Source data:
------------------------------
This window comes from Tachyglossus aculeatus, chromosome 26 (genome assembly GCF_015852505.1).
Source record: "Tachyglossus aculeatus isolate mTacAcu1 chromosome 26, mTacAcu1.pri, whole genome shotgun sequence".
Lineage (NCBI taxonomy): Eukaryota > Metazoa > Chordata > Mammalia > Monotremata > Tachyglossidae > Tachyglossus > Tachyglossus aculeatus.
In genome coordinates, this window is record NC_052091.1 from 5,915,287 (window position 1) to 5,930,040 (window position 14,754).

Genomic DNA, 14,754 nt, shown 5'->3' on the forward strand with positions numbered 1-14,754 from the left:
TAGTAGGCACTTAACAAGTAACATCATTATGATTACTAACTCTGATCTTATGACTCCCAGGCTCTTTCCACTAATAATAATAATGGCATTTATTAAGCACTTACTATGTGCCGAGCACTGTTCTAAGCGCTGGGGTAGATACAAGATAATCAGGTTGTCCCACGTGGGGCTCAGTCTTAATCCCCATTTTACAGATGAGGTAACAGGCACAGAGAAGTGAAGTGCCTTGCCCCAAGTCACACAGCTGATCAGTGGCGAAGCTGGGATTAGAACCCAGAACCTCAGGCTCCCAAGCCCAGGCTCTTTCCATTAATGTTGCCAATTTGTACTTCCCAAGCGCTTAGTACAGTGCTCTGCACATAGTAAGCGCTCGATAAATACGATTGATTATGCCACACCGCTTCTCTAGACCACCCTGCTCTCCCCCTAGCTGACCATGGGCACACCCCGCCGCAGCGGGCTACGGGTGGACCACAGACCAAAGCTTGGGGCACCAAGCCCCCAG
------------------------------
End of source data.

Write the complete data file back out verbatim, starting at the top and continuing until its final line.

This window comes from Tachyglossus aculeatus, chromosome 26 (genome assembly GCF_015852505.1).
Source record: "Tachyglossus aculeatus isolate mTacAcu1 chromosome 26, mTacAcu1.pri, whole genome shotgun sequence".
Lineage (NCBI taxonomy): Eukaryota > Metazoa > Chordata > Mammalia > Monotremata > Tachyglossidae > Tachyglossus > Tachyglossus aculeatus.
In genome coordinates, this window is record NC_052091.1 from 5,915,287 (window position 1) to 5,930,040 (window position 14,754).

Genomic DNA, 14,754 nt, shown 5'->3' on the forward strand with positions numbered 1-14,754 from the left:
TAGTAGGCACTTAACAAGTAACATCATTATGATTACTAACTCTGATCTTATGACTCCCAGGCTCTTTCCACTAATAATAATAATGGCATTTATTAAGCACTTACTATGTGCCGAGCACTGTTCTAAGCGCTGGGGTAGATACAAGATAATCAGGTTGTCCCACGTGGGGCTCAGTCTTAATCCCCATTTTACAGATGAGGTAACAGGCACAGAGAAGTGAAGTGCCTTGCCCCAAGTCACACAGCTGATCAGTGGCGAAGCTGGGATTAGAACCCAGAACCTCAGGCTCCCAAGCCCAGGCTCTTTCCATTAATGTTGCCAATTTGTACTTCCCAAGCGCTTAGTACAGTGCTCTGCACATAGTAAGCGCTCGATAAATACGATTGATTATGCCACACCGCTTCTCTAGACCACCCTGCTCTCCCCCTAGCTGACCATGGGCACACCCCGCCGCAGCGGGCTACGGGTGGACCACAGACCAAAGCTTGGGGCACCAAGCCCCCAG